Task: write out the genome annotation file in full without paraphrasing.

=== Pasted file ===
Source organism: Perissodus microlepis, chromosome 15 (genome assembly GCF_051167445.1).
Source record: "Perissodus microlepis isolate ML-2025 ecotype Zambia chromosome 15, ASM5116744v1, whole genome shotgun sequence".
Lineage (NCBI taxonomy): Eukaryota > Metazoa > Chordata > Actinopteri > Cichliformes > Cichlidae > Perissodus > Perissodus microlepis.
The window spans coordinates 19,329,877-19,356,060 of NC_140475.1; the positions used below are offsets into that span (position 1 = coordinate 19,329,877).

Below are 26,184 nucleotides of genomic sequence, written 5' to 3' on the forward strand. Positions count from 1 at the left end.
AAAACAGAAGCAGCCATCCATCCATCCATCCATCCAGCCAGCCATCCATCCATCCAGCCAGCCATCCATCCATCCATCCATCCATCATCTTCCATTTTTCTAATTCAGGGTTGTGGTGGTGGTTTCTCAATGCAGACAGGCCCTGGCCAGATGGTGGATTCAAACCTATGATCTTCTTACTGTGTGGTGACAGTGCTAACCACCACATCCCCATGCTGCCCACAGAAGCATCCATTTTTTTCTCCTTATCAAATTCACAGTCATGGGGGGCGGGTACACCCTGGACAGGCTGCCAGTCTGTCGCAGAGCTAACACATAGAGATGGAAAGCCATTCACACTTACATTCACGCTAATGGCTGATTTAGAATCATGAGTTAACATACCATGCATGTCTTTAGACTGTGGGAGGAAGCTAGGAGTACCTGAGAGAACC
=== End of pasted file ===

Source organism: Perissodus microlepis, chromosome 15 (genome assembly GCF_051167445.1).
Source record: "Perissodus microlepis isolate ML-2025 ecotype Zambia chromosome 15, ASM5116744v1, whole genome shotgun sequence".
Lineage (NCBI taxonomy): Eukaryota > Metazoa > Chordata > Actinopteri > Cichliformes > Cichlidae > Perissodus > Perissodus microlepis.
The window spans coordinates 19,329,877-19,356,060 of NC_140475.1; the positions used below are offsets into that span (position 1 = coordinate 19,329,877).

Below are 26,184 nucleotides of genomic sequence, written 5' to 3' on the forward strand. Positions count from 1 at the left end.
AAAACAGAAGCAGCCATCCATCCATCCATCCATCCAGCCAGCCATCCATCCATCCAGCCAGCCATCCATCCATCCATCCATCCATCATCTTCCATTTTTCTAATTCAGGGTTGTGGTGGTGGTTTCTCAATGCAGACAGGCCCTGGCCAGATGGTGGATTCAAACCTATGATCTTCTTACTGTGTGGTGACAGTGCTAACCACCACATCCCCATGCTGCCCACAGAAGCATCCATTTTTTTCTCCTTATCAAATTCACAGTCATGGGGGGCGGGTACACCCTGGACAGGCTGCCAGTCTGTCGCAGAGCTAACACATAGAGATGGAAAGCCATTCACACTTACATTCACGCTAATGGCTGATTTAGAATCATGAGTTAACATACCATGCATGTCTTTAGACTGTGGGAGGAAGCTAGGAGTACCTGAGAGAACC